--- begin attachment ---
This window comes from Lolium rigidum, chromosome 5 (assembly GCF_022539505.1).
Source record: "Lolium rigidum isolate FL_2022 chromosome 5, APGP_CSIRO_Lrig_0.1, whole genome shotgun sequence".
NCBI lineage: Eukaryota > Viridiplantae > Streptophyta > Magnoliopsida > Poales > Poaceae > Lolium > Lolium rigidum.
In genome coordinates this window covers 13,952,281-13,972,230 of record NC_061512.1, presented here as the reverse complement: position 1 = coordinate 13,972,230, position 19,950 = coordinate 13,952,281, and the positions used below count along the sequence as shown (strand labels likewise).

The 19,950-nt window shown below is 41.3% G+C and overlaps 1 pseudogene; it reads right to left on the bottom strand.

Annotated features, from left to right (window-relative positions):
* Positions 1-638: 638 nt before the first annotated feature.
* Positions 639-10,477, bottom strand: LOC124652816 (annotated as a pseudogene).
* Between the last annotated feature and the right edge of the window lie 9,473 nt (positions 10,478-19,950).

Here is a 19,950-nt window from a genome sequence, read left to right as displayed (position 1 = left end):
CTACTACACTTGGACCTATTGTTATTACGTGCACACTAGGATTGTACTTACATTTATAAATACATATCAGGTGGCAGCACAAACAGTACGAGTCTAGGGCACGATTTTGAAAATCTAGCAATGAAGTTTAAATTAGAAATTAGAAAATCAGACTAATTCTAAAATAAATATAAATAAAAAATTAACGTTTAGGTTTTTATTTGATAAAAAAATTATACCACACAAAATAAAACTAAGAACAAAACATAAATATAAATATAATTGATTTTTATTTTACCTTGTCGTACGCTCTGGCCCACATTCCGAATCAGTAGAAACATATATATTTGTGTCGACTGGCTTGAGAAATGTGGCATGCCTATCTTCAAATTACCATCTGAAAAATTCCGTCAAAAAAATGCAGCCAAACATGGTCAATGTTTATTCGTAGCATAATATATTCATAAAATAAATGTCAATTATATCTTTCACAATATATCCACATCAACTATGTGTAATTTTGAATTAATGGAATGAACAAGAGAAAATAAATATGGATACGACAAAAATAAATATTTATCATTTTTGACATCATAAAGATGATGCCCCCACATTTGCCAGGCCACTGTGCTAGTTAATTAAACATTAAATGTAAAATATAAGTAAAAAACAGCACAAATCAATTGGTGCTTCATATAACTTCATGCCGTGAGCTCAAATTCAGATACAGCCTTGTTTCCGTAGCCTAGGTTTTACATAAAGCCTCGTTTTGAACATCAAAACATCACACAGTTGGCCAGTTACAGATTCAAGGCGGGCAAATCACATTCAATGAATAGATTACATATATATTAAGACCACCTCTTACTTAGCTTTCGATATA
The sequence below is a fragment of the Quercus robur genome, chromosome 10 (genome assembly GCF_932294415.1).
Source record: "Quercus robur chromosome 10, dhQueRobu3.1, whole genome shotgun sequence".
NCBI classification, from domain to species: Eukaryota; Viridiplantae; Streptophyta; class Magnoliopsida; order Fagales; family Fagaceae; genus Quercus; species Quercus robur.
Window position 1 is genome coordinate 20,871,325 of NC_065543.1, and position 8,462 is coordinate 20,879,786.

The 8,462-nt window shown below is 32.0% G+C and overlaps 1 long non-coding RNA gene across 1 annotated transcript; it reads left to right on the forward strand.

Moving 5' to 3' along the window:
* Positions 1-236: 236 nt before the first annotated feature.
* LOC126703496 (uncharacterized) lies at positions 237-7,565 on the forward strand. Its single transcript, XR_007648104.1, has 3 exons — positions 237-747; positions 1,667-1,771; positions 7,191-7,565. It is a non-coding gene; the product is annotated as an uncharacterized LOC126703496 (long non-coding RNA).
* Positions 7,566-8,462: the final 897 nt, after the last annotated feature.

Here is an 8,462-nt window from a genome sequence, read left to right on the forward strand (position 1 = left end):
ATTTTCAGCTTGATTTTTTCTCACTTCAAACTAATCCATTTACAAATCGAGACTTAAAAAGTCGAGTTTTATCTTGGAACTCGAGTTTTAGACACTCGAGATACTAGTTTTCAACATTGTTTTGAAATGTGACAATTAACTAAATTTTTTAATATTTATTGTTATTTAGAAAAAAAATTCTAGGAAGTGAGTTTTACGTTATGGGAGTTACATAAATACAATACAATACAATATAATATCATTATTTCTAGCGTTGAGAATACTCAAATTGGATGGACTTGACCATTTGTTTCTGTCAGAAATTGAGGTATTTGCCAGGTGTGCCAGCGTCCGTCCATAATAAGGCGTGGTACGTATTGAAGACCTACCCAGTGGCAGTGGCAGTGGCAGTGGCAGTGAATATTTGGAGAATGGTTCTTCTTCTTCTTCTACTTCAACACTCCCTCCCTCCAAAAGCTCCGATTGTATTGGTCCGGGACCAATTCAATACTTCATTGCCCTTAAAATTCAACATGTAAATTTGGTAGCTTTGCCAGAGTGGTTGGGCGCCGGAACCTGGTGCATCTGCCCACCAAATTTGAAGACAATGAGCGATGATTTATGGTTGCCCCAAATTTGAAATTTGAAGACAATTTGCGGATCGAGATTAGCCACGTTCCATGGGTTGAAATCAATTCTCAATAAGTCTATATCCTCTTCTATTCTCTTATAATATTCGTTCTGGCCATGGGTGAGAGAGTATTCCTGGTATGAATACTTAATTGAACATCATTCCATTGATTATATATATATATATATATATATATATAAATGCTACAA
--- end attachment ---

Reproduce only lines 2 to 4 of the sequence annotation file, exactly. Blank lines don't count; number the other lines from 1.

Source record: "Lolium rigidum isolate FL_2022 chromosome 5, APGP_CSIRO_Lrig_0.1, whole genome shotgun sequence".
NCBI lineage: Eukaryota > Viridiplantae > Streptophyta > Magnoliopsida > Poales > Poaceae > Lolium > Lolium rigidum.
In genome coordinates this window covers 13,952,281-13,972,230 of record NC_061512.1, presented here as the reverse complement: position 1 = coordinate 13,972,230, position 19,950 = coordinate 13,952,281, and the positions used below count along the sequence as shown (strand labels likewise).